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Joshua Reynolds

Sir Joshua Reynolds

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Sir Joshua Reynolds RA FRS FRSA (16 July 1723 – 23 February 1792) was an English painter, specialising in portraits. John Russell said he was one of the major European painters of the 18th Century. He promoted the "Grand Style" in painting which depended on idealization of the imperfect. He was a founder and first president of the Royal Academy of Arts, and was knighted by George III in 1769.

Reynolds was born in Plympton, Devon, on 16 July 1723 the third son of the Rev. Samuel Reynolds, master of the Plympton Free Grammar School in the town. His father had been a fellow of Balliol College, Oxford, but did not send any of his sons to the university. One of his sisters was Mary Palmer (1716–1794), seven years his senior, author of Devonshire Dialogue, whose fondness for drawing is said to have had much influence on him when a boy. In 1740 she provided £60, half of the premium paid to Thomas Hudson the portrait-painter, for Joshua's pupilage, and nine years later advanced money for his expenses in Italy. His other siblings included Frances Reynolds and Elizabeth Johnson.

As a boy, he came under the influence of Zachariah Mudge, whose Platonistic philosophy stayed with him all his life. Reynolds made extracts in his commonplace book from Theophrastus, Plutarch, Seneca, Marcus Antonius, Ovid, William Shakespeare, John Milton, Alexander Pope, John Dryden, Joseph Addison, Richard Steele, Aphra Behn, and passages on art theory by Leonardo da Vinci, Charles Alphonse Du Fresnoy, and André Félibien. The work that came to have the most influential impact on Reynolds was Jonathan Richardson's An Essay on the Theory of Painting (1715). Reynolds' annotated copy was lost for nearly two hundred years until it appeared in a Cambridge bookshop, inscribed with the signature ‘J. Reynolds Pictor’, and is now in the collection of the Royal Academy of Arts, London.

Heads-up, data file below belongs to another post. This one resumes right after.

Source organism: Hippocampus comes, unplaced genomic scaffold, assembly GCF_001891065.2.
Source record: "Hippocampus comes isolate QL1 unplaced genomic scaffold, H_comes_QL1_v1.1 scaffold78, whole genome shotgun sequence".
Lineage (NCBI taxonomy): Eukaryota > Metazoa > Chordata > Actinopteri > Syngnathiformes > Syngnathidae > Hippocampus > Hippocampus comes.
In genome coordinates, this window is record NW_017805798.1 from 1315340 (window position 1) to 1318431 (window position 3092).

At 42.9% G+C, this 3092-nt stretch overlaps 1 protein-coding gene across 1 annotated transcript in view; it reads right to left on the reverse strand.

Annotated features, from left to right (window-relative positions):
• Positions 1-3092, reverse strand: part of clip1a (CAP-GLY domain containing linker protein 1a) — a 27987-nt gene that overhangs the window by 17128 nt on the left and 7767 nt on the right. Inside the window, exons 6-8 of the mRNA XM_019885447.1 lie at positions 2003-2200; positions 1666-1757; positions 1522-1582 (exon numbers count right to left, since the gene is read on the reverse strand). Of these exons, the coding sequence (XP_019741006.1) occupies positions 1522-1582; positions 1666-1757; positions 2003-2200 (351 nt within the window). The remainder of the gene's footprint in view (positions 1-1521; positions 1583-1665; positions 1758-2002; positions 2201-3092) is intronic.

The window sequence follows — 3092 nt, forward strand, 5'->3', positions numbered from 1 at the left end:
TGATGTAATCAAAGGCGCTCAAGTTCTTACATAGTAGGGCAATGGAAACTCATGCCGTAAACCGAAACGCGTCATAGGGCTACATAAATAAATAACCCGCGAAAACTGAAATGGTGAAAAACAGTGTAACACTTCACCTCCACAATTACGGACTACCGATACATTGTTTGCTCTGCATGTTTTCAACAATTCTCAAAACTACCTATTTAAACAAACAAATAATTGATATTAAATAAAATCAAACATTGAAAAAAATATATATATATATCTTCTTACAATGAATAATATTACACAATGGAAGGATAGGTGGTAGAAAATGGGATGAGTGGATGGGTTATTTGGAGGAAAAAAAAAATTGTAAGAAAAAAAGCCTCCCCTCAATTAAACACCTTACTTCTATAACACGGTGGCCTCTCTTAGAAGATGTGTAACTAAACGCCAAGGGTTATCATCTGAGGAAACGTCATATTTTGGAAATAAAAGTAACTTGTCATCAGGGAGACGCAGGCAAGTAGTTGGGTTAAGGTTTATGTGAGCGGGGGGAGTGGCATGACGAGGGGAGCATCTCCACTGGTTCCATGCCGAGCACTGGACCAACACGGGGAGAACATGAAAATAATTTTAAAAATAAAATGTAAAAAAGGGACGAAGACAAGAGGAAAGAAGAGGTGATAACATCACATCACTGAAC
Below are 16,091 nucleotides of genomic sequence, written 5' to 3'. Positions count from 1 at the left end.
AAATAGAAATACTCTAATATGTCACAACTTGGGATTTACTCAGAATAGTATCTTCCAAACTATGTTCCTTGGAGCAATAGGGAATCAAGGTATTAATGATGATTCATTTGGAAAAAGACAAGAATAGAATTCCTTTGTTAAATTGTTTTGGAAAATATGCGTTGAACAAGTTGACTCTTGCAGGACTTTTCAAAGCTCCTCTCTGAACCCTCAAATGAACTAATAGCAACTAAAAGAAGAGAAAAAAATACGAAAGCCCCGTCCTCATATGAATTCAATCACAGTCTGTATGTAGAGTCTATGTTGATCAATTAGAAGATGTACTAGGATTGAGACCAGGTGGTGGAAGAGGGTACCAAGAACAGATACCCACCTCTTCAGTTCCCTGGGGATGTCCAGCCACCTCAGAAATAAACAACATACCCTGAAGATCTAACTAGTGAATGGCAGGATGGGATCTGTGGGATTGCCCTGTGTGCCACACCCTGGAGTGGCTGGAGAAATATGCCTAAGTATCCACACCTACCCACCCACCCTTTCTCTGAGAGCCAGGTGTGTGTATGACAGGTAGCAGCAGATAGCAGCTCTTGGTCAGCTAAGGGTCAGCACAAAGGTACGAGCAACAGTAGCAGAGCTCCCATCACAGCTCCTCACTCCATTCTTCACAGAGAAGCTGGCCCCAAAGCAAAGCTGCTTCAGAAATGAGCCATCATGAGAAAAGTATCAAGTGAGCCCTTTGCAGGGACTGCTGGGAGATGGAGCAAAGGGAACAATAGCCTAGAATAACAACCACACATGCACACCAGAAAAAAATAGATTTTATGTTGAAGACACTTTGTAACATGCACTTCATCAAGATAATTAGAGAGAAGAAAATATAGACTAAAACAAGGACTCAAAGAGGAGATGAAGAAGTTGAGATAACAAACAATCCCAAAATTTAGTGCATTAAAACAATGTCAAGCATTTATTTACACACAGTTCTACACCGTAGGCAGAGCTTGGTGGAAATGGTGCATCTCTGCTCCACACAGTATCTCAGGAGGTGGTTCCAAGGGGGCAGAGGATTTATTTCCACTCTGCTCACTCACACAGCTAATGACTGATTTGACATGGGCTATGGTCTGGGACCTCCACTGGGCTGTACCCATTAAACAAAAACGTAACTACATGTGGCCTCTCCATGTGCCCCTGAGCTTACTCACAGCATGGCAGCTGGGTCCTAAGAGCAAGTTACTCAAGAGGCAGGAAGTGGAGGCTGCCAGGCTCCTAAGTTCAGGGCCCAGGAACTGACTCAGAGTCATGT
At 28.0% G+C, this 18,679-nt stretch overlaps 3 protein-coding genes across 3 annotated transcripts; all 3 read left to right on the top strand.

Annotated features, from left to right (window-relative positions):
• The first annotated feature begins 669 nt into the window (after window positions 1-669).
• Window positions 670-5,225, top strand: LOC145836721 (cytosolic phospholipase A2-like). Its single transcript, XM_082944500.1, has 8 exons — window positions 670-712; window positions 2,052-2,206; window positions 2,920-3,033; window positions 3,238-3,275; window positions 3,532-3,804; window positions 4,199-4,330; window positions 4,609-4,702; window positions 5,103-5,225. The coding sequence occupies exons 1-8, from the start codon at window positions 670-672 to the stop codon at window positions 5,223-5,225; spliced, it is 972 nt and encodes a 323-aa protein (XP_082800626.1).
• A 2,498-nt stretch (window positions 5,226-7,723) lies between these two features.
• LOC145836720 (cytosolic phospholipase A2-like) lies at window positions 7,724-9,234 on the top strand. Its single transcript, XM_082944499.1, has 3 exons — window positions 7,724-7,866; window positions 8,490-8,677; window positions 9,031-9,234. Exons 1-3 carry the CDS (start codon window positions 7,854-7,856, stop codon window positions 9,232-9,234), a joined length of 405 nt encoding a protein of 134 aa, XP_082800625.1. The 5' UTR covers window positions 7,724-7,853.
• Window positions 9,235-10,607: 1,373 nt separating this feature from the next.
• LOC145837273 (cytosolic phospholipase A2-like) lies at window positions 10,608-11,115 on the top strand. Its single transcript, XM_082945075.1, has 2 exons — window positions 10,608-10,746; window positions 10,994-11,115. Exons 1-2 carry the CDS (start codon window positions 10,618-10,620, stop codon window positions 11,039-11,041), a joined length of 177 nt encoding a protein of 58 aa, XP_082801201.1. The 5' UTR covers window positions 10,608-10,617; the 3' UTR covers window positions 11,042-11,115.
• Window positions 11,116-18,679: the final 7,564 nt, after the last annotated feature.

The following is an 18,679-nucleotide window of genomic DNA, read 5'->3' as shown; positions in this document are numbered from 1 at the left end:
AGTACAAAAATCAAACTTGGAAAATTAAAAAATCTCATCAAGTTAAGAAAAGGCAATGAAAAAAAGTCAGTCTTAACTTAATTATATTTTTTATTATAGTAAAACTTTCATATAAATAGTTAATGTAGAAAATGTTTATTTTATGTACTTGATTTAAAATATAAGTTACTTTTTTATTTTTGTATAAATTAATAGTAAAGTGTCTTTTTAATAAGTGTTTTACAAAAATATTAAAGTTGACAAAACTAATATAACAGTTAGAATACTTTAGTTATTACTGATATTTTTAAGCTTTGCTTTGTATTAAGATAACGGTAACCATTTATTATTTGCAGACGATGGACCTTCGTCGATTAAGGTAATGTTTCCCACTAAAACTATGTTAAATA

Having shown an early interest in art, Reynolds was apprenticed in 1740 to the fashionable London portrait painter Thomas Hudson, who had been born in Devon. Hudson had a collection of Old Master drawings, including some by Guercino, of which Reynolds made copies. Although apprenticed to Hudson for four years, Reynolds only remained with him until summer 1743. Having left Hudson, Reynolds worked for some time as a portrait-painter in Plymouth Dock (now Devonport). He returned to London before the end of 1744, but following his father's death in late 1745 he shared a house in Plymouth Dock with his sisters.

In 1749, Reynolds met Commodore Augustus Keppel, who invited him to join HMS Centurion, of which he had command, on a voyage to the Mediterranean. While with the ship he visited Lisbon, Cadiz, Algiers, and Minorca. From Minorca he travelled to Livorno in Italy, and then to Rome, where he spent two years, studying the Old Masters and acquiring a taste for the "Grand Style". Lord Edgcumbe, who had known Reynolds as a boy and introduced him to Keppel, suggested he should study with Pompeo Batoni, the leading painter in Rome, but Reynolds replied that he had nothing to learn from him. While in Rome he suffered a severe cold, which left him partially deaf, and, as a result, he began to carry a small ear trumpet with which he is often pictured.

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